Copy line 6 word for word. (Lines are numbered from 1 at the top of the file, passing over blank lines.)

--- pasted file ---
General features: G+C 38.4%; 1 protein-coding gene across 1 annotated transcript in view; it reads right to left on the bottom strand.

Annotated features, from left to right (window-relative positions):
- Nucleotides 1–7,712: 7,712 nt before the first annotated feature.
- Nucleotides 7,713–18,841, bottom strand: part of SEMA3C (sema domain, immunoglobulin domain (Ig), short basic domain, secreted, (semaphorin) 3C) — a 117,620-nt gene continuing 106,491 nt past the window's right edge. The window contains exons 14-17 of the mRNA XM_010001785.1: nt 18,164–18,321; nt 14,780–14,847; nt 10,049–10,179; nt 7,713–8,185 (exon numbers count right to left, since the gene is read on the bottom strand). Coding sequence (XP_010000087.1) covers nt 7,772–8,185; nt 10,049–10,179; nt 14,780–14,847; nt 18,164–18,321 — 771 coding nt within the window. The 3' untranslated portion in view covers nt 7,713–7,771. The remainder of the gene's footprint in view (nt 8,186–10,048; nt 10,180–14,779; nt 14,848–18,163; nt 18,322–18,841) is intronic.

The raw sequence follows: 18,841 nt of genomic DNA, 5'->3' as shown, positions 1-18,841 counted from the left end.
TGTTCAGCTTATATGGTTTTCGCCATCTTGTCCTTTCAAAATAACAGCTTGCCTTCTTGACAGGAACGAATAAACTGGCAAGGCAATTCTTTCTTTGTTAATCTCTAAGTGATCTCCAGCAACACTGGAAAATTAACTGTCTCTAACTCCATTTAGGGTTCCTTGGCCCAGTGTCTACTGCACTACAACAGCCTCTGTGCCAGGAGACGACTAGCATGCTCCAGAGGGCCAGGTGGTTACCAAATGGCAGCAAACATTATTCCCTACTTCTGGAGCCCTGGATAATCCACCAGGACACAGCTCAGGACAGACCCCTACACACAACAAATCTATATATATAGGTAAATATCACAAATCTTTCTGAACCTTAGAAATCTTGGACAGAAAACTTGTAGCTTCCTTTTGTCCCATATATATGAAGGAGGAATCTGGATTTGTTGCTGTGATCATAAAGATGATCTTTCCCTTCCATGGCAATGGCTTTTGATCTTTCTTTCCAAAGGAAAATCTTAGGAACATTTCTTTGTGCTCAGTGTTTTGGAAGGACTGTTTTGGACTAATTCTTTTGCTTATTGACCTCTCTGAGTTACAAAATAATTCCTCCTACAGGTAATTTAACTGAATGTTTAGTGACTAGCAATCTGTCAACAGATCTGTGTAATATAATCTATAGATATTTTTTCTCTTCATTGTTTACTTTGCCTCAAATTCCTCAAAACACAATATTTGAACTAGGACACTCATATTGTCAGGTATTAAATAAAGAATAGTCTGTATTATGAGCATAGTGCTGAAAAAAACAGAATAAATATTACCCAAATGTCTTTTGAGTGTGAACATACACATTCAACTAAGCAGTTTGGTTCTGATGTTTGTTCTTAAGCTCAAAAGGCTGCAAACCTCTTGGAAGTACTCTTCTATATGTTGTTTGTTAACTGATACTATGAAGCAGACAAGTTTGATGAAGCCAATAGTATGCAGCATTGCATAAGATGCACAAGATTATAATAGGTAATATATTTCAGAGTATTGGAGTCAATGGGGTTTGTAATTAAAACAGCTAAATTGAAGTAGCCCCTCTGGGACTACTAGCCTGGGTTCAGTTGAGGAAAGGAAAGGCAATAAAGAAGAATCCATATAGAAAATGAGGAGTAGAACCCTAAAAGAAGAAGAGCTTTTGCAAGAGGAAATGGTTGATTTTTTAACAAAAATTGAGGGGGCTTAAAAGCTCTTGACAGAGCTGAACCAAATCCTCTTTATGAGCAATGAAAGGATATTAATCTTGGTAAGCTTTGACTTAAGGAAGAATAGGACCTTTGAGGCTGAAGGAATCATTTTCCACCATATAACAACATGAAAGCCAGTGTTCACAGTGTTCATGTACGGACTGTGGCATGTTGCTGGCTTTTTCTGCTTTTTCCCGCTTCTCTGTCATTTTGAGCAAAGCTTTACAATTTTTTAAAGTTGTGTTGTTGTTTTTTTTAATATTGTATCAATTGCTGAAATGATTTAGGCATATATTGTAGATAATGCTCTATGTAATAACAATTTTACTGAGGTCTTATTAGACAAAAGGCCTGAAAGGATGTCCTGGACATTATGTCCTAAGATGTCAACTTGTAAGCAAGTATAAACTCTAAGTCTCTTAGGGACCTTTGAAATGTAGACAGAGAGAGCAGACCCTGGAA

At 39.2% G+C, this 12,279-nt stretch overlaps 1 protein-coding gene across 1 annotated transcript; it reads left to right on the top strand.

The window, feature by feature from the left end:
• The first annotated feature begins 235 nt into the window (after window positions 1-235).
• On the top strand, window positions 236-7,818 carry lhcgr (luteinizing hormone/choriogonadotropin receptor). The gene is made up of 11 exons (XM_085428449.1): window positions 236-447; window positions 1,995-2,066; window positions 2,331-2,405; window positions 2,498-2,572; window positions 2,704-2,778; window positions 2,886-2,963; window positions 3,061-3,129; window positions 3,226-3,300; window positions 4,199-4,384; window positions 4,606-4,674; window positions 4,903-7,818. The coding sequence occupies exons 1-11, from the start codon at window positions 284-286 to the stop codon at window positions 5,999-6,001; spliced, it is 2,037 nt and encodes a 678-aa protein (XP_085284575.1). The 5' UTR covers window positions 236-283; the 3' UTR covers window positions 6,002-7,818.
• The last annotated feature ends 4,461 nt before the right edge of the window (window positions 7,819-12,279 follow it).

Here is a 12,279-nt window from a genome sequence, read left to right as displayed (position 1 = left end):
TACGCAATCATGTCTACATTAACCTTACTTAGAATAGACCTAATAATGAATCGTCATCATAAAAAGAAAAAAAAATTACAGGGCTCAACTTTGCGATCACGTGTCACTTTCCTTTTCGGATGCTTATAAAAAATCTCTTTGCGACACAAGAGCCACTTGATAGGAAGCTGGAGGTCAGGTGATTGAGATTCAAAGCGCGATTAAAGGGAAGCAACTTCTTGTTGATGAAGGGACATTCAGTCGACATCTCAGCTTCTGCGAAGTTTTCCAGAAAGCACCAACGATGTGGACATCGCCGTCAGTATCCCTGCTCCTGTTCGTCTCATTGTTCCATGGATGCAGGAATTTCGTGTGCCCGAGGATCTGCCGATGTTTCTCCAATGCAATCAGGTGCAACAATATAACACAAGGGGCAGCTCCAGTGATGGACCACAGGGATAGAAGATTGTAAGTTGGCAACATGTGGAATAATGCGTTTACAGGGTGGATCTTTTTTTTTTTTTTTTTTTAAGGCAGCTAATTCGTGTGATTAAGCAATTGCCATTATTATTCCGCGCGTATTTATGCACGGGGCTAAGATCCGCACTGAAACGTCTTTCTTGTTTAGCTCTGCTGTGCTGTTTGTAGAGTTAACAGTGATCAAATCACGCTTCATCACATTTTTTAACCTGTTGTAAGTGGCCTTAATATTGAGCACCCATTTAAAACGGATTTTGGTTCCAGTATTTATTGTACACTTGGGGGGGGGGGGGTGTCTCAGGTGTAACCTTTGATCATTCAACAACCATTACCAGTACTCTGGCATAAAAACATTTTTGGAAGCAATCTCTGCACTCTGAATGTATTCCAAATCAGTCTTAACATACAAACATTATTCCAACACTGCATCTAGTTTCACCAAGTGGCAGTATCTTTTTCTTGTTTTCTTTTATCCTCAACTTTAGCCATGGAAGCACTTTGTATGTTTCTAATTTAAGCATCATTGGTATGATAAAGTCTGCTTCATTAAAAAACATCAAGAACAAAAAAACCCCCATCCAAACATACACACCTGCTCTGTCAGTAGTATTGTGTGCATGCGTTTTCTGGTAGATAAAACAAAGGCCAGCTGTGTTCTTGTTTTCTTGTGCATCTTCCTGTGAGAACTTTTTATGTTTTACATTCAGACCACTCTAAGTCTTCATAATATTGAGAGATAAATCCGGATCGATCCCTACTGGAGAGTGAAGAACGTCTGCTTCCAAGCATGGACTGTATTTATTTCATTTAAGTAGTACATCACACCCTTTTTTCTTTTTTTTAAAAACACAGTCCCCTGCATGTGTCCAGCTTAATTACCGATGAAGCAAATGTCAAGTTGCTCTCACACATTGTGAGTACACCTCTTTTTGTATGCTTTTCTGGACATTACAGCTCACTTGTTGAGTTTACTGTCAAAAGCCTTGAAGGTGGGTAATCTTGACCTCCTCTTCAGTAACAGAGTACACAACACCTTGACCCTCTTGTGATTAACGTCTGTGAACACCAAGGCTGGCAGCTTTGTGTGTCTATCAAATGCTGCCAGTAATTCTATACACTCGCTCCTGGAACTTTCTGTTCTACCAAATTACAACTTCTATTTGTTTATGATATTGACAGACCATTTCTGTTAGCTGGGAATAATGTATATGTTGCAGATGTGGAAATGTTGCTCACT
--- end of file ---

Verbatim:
TGTTCAGCTTATATGGTTTTCGCCATCTTGTCCTTTCAAAATAACAGCTTGCCTTCTTGACAGGAACGAATAAACTGGCAAGGCAATTCTTTCTTTGTTAATCTCTAAGTGATCTCCAGCAACACTGGAAAATTAACTGTCTCTAACTCCATTTAGGGTTCCTTGGCCCAGTGTCTACTGCACTACAACAGCCTCTGTGCCAGGAGACGACTAGCATGCTCCAGAGGGCCAGGTGGTTACCAAATGGCAGCAAACATTATTCCCTACTTCTGGAGCCCTGGATAATCCACCAGGACACAGCTCAGGACAGACCCCTACACACAACAAATCTATATATATAGGTAAATATCACAAATCTTTCTGAACCTTAGAAATCTTGGACAGAAAACTTGTAGCTTCCTTTTGTCCCATATATATGAAGGAGGAATCTGGATTTGTTGCTGTGATCATAAAGATGATCTTTCCCTTCCATGGCAATGGCTTTTGATCTTTCTTTCCAAAGGAAAATCTTAGGAACATTTCTTTGTGCTCAGTGTTTTGGAAGGACTGTTTTGGACTAATTCTTTTGCTTATTGACCTCTCTGAGTTACAAAATAATTCCTCCTACAGGTAATTTAACTGAATGTTTAGTGACTAGCAATCTGTCAACAGATCTGTGTAATATAATCTATAGATATTTTTTCTCTTCATTGTTTACTTTGCCTCAAATTCCTCAAAACACAATATTTGAACTAGGACACTCATATTGTCAGGTATTAAATAAAGAATAGTCTGTATTATGAGCATAGTGCTGAAAAAAACAGAATAAATATTACCCAAATGTCTTTTGAGTGTGAACATACACATTCAACTAAGCAGTTTGGTTCTGATGTTTGTTCTTAAGCTCAAAAGGCTGCAAACCTCTTGGAAGTACTCTTCTATATGTTGTTTGTTAACTGATACTATGAAGCAGACAAGTTTGATGAAGCCAATAGTATGCAGCATTGCATAAGATGCACAAGATTATAATAGGTAATATATTTCAGAGTATTGGAGTCAATGGGGTTTGTAATTAAAACAGCTAAATTGAAGTAGCCCCTCTGGGACTACTAGCCTGGGTTCAGTTGAGGAAAGGAAAGGCAATAAAGAAGAATCCATATAGAAAATGAGGAGTAGAACCCTAAAAGAAGAAGAGCTTTTGCAAGAGGAAATGGTTGATTTTTTAACAAAAATTGAGGGGGCTTAAAAGCTCTTGACAGAGCTGAACCAAATCCTCTTTATGAGCAATGAAAGGATATTAATCTTGGTAAGCTTTGACTTAAGGAAGAATAGGACCTTTGAGGCTGAAGGAATCATTTTCCACCATATAACAACATGAAAGCCAGTGTTCACAGTGTTCATGTACGGACTGTGGCATGTTGCTGGCTTTTTCTGCTTTTTCCCGCTTCTCTGTCATTTTGAGCAAAGCTTTACAATTTTTTAAAGTTGTGTTGTTGTTTTTTTTAATATTGTATCAATTGCTGAAATGATTTAGGCATATATTGTAGATAATGCTCTATGTAATAACAATTTTACTGAGGTCTTATTAGACAAAAGGCCTGAAAGGATGTCCTGGACATTATGTCCTAAGATGTCAACTTGTAAGCAAGTATAAACTCTAAGTCTCTTAGGGACCTTTGAAATGTAGACAGAGAGAGCAGACCCTGGAA